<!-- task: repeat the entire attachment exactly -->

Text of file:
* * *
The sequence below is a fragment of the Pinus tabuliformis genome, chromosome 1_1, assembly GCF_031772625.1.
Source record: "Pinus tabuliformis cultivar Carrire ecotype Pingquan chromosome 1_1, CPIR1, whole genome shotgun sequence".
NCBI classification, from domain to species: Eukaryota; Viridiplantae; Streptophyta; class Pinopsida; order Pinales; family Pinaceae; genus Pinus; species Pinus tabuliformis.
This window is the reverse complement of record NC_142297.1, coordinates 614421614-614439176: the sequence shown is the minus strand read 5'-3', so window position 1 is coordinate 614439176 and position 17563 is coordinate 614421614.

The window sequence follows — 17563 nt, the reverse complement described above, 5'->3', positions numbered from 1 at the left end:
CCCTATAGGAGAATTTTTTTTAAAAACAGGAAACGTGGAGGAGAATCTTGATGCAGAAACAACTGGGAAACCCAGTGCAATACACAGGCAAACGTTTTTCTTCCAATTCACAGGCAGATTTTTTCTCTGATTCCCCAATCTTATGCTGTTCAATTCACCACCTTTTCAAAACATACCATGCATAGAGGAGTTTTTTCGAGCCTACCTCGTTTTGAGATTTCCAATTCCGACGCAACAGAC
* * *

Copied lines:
The sequence below is a fragment of the Pinus tabuliformis genome, chromosome 1_1, assembly GCF_031772625.1.
Source record: "Pinus tabuliformis cultivar Carrire ecotype Pingquan chromosome 1_1, CPIR1, whole genome shotgun sequence".
NCBI classification, from domain to species: Eukaryota; Viridiplantae; Streptophyta; class Pinopsida; order Pinales; family Pinaceae; genus Pinus; species Pinus tabuliformis.
This window is the reverse complement of record NC_142297.1, coordinates 614421614-614439176: the sequence shown is the minus strand read 5'-3', so window position 1 is coordinate 614439176 and position 17563 is coordinate 614421614.

The window sequence follows — 17563 nt, the reverse complement described above, 5'->3', positions numbered from 1 at the left end:
CCCTATAGGAGAATTTTTTTTAAAAACAGGAAACGTGGAGGAGAATCTTGATGCAGAAACAACTGGGAAACCCAGTGCAATACACAGGCAAACGTTTTTCTTCCAATTCACAGGCAGATTTTTTCTCTGATTCCCCAATCTTATGCTGTTCAATTCACCACCTTTTCAAAACATACCATGCATAGAGGAGTTTTTTCGAGCCTACCTCGTTTTGAGATTTCCAATTCCGACGCAACAGAC